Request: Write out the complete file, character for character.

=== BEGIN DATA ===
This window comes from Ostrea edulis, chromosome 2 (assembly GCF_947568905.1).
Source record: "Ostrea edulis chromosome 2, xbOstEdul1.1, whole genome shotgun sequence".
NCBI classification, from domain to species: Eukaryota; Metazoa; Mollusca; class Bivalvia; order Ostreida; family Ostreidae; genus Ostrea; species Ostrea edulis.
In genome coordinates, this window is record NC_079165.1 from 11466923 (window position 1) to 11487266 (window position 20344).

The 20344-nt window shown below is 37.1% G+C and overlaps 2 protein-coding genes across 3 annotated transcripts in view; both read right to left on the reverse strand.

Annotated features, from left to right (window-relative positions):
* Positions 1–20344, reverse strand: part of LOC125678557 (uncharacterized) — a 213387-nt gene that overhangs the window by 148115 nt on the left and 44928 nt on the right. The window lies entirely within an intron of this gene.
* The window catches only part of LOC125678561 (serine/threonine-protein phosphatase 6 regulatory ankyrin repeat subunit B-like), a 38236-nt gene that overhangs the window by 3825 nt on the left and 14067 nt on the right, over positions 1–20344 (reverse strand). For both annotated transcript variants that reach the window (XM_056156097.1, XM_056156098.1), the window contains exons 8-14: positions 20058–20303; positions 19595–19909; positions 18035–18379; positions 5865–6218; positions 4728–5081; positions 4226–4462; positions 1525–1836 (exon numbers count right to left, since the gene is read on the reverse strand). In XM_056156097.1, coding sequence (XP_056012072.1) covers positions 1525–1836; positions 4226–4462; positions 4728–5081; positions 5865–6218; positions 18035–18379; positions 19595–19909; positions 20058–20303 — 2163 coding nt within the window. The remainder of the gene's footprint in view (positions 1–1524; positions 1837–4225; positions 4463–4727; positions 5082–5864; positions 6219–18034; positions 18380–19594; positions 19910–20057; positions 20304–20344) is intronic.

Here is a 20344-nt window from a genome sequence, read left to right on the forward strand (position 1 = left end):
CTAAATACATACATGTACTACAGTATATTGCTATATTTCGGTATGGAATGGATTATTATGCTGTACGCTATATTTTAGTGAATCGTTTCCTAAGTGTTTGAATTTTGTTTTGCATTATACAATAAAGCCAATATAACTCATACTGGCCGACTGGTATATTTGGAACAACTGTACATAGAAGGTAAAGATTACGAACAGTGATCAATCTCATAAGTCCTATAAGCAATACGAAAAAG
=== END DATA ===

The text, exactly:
This window comes from Ostrea edulis, chromosome 2 (assembly GCF_947568905.1).
Source record: "Ostrea edulis chromosome 2, xbOstEdul1.1, whole genome shotgun sequence".
NCBI classification, from domain to species: Eukaryota; Metazoa; Mollusca; class Bivalvia; order Ostreida; family Ostreidae; genus Ostrea; species Ostrea edulis.
In genome coordinates, this window is record NC_079165.1 from 11466923 (window position 1) to 11487266 (window position 20344).

The 20344-nt window shown below is 37.1% G+C and overlaps 2 protein-coding genes across 3 annotated transcripts in view; both read right to left on the reverse strand.

Annotated features, from left to right (window-relative positions):
* Positions 1–20344, reverse strand: part of LOC125678557 (uncharacterized) — a 213387-nt gene that overhangs the window by 148115 nt on the left and 44928 nt on the right. The window lies entirely within an intron of this gene.
* The window catches only part of LOC125678561 (serine/threonine-protein phosphatase 6 regulatory ankyrin repeat subunit B-like), a 38236-nt gene that overhangs the window by 3825 nt on the left and 14067 nt on the right, over positions 1–20344 (reverse strand). For both annotated transcript variants that reach the window (XM_056156097.1, XM_056156098.1), the window contains exons 8-14: positions 20058–20303; positions 19595–19909; positions 18035–18379; positions 5865–6218; positions 4728–5081; positions 4226–4462; positions 1525–1836 (exon numbers count right to left, since the gene is read on the reverse strand). In XM_056156097.1, coding sequence (XP_056012072.1) covers positions 1525–1836; positions 4226–4462; positions 4728–5081; positions 5865–6218; positions 18035–18379; positions 19595–19909; positions 20058–20303 — 2163 coding nt within the window. The remainder of the gene's footprint in view (positions 1–1524; positions 1837–4225; positions 4463–4727; positions 5082–5864; positions 6219–18034; positions 18380–19594; positions 19910–20057; positions 20304–20344) is intronic.

Here is a 20344-nt window from a genome sequence, read left to right on the forward strand (position 1 = left end):
CTAAATACATACATGTACTACAGTATATTGCTATATTTCGGTATGGAATGGATTATTATGCTGTACGCTATATTTTAGTGAATCGTTTCCTAAGTGTTTGAATTTTGTTTTGCATTATACAATAAAGCCAATATAACTCATACTGGCCGACTGGTATATTTGGAACAACTGTACATAGAAGGTAAAGATTACGAACAGTGATCAATCTCATAAGTCCTATAAGCAATACGAAAAAG